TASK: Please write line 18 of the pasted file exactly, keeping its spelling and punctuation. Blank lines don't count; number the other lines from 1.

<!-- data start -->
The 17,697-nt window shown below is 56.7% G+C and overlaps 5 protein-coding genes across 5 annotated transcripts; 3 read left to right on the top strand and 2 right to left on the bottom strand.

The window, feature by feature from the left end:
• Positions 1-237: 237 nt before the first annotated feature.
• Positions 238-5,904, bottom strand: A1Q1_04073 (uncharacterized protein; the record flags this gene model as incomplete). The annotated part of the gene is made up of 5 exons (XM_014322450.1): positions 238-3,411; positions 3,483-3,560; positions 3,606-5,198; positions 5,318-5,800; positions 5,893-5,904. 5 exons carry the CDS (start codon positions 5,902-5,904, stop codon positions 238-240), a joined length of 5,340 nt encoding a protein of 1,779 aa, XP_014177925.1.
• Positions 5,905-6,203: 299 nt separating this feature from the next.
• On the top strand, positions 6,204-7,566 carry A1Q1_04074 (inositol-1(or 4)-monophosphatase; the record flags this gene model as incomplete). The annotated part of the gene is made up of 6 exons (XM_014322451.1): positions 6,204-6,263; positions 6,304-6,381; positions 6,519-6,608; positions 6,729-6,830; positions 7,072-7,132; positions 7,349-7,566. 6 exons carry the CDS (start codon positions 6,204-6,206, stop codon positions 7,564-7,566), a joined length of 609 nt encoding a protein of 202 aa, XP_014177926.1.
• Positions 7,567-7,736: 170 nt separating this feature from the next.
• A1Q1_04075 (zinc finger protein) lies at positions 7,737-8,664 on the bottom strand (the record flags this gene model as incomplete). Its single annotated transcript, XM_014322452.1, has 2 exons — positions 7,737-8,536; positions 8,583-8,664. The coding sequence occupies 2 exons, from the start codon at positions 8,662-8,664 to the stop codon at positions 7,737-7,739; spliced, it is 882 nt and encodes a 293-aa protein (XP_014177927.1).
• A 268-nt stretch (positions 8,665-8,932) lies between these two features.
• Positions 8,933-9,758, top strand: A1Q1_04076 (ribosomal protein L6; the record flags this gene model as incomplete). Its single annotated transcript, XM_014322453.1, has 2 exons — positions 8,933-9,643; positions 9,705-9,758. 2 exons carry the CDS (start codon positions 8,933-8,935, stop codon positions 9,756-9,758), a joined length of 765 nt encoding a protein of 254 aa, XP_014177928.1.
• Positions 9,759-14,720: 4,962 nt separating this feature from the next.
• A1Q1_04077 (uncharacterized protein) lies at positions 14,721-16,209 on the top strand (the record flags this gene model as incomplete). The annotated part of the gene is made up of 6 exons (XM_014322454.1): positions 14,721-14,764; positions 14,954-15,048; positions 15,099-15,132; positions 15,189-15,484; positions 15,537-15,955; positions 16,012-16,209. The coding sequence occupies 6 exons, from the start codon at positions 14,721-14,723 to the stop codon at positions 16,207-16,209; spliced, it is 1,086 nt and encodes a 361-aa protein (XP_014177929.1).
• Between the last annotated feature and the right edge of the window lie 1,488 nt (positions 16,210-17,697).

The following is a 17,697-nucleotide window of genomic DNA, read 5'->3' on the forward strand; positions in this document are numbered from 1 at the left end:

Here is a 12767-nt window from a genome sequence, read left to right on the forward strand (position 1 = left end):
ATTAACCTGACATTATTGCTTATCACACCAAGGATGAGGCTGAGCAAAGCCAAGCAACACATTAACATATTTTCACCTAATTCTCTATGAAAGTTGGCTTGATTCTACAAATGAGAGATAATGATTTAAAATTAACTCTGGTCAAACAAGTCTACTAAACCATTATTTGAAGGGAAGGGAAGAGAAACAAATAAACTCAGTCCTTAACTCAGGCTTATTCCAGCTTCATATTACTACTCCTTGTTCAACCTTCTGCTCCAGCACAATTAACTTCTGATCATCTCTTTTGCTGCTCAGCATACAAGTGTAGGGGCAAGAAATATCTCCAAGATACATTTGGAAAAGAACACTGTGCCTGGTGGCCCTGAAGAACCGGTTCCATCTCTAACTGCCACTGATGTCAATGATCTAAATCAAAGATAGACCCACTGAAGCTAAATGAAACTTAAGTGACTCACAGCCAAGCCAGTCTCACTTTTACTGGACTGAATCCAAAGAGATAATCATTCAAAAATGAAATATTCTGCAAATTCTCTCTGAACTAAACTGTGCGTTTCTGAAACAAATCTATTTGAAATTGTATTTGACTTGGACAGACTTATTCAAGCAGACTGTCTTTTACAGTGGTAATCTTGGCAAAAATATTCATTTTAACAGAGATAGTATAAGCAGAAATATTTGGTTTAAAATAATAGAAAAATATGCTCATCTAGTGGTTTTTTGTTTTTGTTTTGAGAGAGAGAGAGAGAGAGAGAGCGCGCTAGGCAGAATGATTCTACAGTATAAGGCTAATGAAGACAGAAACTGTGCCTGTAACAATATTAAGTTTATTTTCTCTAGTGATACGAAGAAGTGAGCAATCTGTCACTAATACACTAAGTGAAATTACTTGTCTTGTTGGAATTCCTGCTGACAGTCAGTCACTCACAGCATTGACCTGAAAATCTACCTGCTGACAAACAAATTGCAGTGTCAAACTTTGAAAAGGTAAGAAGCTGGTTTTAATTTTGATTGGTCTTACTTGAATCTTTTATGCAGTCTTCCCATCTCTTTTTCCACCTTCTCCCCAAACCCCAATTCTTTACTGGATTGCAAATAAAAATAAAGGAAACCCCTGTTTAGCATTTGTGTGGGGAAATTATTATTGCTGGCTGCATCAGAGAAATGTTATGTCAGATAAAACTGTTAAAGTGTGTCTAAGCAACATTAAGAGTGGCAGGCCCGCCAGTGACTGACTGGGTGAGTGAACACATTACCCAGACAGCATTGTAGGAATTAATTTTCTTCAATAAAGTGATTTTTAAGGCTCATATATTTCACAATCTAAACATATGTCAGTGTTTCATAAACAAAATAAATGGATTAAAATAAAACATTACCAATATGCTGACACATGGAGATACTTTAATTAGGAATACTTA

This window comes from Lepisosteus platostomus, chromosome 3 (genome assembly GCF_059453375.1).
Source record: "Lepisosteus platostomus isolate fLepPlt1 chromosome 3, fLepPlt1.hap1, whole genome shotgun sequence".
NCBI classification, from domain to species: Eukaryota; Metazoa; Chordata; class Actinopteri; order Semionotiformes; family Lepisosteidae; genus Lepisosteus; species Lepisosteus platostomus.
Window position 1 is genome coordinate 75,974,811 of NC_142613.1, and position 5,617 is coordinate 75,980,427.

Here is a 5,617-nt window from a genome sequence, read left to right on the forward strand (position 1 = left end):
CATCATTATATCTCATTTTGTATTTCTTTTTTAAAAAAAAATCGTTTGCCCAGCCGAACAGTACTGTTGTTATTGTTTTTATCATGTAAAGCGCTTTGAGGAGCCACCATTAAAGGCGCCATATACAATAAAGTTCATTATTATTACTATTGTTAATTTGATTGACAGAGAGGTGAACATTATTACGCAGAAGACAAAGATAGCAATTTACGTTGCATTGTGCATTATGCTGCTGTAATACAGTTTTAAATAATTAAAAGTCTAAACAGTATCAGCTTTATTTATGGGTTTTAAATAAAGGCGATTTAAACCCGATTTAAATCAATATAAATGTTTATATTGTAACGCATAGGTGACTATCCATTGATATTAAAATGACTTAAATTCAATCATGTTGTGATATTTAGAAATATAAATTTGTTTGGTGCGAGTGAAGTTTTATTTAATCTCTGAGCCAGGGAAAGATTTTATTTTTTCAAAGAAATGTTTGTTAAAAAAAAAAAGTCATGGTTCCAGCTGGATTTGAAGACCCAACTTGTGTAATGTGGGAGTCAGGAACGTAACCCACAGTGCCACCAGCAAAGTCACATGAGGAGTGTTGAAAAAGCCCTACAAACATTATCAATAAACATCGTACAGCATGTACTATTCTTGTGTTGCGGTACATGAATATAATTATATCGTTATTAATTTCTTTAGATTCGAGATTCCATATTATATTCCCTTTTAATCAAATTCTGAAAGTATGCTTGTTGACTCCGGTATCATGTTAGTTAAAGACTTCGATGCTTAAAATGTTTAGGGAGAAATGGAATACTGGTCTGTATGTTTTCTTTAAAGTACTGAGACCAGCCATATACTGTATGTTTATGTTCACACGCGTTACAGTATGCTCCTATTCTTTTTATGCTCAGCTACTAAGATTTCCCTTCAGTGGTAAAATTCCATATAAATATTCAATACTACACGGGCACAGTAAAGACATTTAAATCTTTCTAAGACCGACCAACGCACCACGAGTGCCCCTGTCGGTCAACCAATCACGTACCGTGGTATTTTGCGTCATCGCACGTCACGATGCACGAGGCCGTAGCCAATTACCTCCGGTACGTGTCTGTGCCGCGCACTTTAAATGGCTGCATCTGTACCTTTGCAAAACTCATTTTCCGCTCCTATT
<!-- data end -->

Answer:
Source record: "Lepisosteus platostomus isolate fLepPlt1 chromosome 3, fLepPlt1.hap1, whole genome shotgun sequence".